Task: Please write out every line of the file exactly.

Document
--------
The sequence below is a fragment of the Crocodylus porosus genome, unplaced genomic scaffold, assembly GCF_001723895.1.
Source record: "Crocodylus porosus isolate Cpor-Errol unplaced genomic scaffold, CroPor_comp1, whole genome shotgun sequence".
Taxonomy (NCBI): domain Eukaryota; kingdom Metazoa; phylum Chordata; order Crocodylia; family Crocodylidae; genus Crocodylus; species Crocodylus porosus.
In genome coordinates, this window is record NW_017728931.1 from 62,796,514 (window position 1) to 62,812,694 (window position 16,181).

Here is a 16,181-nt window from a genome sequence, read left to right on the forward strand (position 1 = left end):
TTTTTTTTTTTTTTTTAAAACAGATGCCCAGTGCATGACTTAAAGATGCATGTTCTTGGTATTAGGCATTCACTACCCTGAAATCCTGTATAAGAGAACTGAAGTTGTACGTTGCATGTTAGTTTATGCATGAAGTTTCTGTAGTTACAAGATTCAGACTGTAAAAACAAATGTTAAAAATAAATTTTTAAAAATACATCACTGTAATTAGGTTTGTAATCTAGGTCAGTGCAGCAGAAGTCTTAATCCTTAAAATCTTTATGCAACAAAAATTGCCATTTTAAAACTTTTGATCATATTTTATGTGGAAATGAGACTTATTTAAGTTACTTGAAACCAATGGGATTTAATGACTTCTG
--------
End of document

The sequence below is a fragment of the Crocodylus porosus genome, unplaced genomic scaffold, assembly GCF_001723895.1.
Source record: "Crocodylus porosus isolate Cpor-Errol unplaced genomic scaffold, CroPor_comp1, whole genome shotgun sequence".
Taxonomy (NCBI): domain Eukaryota; kingdom Metazoa; phylum Chordata; order Crocodylia; family Crocodylidae; genus Crocodylus; species Crocodylus porosus.
In genome coordinates, this window is record NW_017728931.1 from 62,796,514 (window position 1) to 62,812,694 (window position 16,181).

Here is a 16,181-nt window from a genome sequence, read left to right on the forward strand (position 1 = left end):
TTTTTTTTTTTTTTTTAAAACAGATGCCCAGTGCATGACTTAAAGATGCATGTTCTTGGTATTAGGCATTCACTACCCTGAAATCCTGTATAAGAGAACTGAAGTTGTACGTTGCATGTTAGTTTATGCATGAAGTTTCTGTAGTTACAAGATTCAGACTGTAAAAACAAATGTTAAAAATAAATTTTTAAAAATACATCACTGTAATTAGGTTTGTAATCTAGGTCAGTGCAGCAGAAGTCTTAATCCTTAAAATCTTTATGCAACAAAAATTGCCATTTTAAAACTTTTGATCATATTTTATGTGGAAATGAGACTTATTTAAGTTACTTGAAACCAATGGGATTTAATGACTTCTG